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Mengshu Ye, "Supporting The Voiceless: In Need of Asian American Domestic Violence Organizations"

                Center for the Pacific Asian Family's Community Engagement Manager Christine shares her personal story as a domestic violence survivor. She continues to talk about her story in order to rise the visibility and awareness of domestic violence among Asian American community.                                   “I don’t enjoy talking about this. I really don’t like it because every time I talk about it, I’m re-traumatizing myself. I’d rather not talk about it. But there anyone else out there that’s going to talk about this?”

Domestic violence is a prevalent issue in American society. Statistics show that 1 in 4 women will be victims of domestic violence or abuse in their lifetime (CDC). In regards to data within the Asian American community, 21 to 55 percent of Asian women reported being victims of physical or sexual violence by an intimate partner. A study shows in a 6 year period, 160 domestic violence cases resulted in 226 fatalities in in Asian families. The statistics here are alarming, and show that there is a epidemic of violence and in need for support services. However, when seeking for help, Asian American survivors face issues like language barrier, cultural differences, racial stereotypes and immigrant status. The mainstream social services don't necessary cater to the needs of Asian American community based on these factors. Therefore, the need to organize and maintain Asian and Asian American organizations that deal with domestic violence issues is necessary.

Why are domestic abuse survivors in the Asian and Asian American community not well served by mainstream organizations or support groups?

Immigrant Status                

From data surveyed of 160 local community organizations (Figure 1), 93% of survivors have immigrant status. With immigrant status, survivors are more likely to face cultural, lanugage and racial barriers. 

For example, for undocumented survivor, fear of jeopardizing legal status or the fear of the authorites finding out their undocumented status might prevent domestic violence survivors in seeking help. Documented survivor can still be reluctant to seek helpl for fear of influcing their status. Some female surviors also rely on their husband to spnsor their status. On top of that, immigrant status might also lead survivors to feel isolated and lack trust in authority figures like law enforcement.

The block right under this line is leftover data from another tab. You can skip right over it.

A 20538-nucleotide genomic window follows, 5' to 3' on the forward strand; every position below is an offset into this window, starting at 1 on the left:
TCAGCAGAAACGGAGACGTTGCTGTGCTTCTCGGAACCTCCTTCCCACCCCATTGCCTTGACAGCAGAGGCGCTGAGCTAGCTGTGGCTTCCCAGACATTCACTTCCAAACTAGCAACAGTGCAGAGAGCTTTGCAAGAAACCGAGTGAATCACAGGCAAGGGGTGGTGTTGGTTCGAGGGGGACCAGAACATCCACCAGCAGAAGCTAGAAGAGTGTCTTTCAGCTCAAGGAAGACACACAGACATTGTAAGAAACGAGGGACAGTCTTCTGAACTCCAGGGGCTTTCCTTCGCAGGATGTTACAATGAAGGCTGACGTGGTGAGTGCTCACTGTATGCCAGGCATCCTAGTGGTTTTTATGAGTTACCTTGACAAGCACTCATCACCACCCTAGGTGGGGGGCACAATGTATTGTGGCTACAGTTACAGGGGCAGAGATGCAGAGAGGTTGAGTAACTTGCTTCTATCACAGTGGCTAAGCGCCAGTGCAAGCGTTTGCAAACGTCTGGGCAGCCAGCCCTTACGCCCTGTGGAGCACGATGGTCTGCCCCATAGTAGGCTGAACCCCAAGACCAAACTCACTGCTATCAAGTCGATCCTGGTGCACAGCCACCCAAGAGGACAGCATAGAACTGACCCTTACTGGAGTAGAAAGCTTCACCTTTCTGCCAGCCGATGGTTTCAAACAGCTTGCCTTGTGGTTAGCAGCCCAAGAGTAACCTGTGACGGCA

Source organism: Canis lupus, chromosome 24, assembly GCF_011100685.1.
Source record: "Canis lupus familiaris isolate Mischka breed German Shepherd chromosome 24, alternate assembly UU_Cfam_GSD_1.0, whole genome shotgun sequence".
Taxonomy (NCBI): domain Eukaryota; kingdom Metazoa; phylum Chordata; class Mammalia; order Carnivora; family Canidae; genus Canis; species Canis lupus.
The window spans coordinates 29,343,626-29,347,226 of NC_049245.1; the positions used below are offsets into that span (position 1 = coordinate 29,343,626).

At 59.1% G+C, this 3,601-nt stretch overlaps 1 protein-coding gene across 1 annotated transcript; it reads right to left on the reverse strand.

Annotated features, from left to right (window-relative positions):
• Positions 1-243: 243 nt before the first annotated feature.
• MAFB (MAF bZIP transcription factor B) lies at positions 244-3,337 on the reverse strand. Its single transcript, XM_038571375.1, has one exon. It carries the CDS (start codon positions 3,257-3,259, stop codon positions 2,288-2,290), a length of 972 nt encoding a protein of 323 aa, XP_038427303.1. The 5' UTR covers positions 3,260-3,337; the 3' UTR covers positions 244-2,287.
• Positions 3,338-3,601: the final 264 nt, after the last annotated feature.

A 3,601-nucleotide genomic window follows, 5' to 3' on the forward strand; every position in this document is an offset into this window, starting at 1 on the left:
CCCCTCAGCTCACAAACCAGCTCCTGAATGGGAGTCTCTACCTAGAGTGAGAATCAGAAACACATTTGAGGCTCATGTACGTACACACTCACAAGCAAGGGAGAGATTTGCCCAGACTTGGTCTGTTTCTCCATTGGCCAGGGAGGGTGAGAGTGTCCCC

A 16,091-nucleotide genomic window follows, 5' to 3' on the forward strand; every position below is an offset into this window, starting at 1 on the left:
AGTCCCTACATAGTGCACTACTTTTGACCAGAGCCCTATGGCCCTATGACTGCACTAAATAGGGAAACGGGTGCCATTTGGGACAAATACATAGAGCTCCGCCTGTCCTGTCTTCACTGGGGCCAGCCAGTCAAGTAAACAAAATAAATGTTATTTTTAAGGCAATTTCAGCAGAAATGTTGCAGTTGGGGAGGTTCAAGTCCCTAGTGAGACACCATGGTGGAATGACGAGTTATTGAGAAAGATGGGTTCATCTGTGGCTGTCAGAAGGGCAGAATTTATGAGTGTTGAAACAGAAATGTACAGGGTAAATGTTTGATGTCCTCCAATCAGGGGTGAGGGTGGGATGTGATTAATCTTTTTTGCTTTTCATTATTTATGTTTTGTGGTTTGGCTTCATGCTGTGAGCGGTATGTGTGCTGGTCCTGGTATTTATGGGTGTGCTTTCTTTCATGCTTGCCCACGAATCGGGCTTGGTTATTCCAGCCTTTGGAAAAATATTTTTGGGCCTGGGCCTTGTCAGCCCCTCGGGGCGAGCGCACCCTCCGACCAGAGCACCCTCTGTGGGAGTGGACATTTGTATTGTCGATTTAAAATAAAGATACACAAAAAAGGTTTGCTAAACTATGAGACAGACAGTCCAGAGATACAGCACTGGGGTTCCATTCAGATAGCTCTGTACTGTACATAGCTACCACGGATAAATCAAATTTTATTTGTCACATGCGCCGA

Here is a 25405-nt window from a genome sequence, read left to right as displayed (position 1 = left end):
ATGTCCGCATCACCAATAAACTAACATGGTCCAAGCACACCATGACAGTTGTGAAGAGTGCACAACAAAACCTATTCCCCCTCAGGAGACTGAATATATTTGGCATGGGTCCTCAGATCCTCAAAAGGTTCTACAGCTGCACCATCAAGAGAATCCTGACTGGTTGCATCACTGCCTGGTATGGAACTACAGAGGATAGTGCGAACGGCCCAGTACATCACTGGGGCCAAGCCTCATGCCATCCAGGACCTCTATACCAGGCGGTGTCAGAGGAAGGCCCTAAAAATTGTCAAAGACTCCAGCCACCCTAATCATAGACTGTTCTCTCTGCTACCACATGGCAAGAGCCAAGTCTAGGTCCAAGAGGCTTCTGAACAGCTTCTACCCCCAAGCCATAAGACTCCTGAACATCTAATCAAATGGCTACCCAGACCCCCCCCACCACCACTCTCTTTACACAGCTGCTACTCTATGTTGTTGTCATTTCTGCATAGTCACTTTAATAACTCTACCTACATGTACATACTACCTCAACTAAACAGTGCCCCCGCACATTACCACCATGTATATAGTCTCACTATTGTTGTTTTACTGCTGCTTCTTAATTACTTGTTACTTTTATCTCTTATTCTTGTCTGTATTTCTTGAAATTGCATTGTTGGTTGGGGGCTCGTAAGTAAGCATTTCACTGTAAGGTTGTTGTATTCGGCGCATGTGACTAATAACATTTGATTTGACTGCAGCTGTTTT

Language Barrie

Language barrier is one important setback for Asian survivors. Like Figure 1 indicates, 71% of the survivors survey have limited English proficiency.. Because of this, their experience in an organization that does not have translation/interpretation program in their native language can be discouraging and unhelpful, their stories may not be heard and law enforcement/social services might ignore the case entirely if they can’t understand the victims. This was evident in a case involving a woman named Li. Li’s husband has been beating her for eight years. One day he got mad at her because she ignored him when he tried to pick a fight with her. He started to hit her with a chair, therefore Li decided to defend herself with a knife. As her husband thrusted towards her, the knife injured him and Li prompty called the police. When confronted, Li’s husband asserted that Li attacked him first and used his rather well off English ability towards his advantage. Li’s English was not as good as her husband’s, meaning she could not defend herself in front of the police. The police, only getting one side of the story and not wanting to investigate further, decided to arrest Li instead as her husband was the only one who could provide testomony (Wang, 163).

Racial Stereotype (the “Model Minority”)

The term “model minority” refers to a phenomenon where Asian Americans are viewed as having a very stable lifestyle; they do not seem to suffer from poverty, depression, a lack of education, and lead very stable work and home lives. Because of this stereotype, many stories about domestic abuse against members of the community may not be taken as seriously as someone else’s. The fact that the Asian American community is seen as having stable nuclear family households might be viewed as a positive reflection of a good cultural uobringing, but the label also hides other problems of exactly why this household is considered “stable” in the eyes of traditional Asian family values: for example, the need of a strong patriarchal leader that makes decisions for the family regardless of their consequences makes it so that female domestic victims are silenced in reporting a male’s possible violent behavior. The model minority label in general is seen as an obstacle for Asian female victims to report help because in society they are already labeled as having a pretty safe, comfortable environment to live in.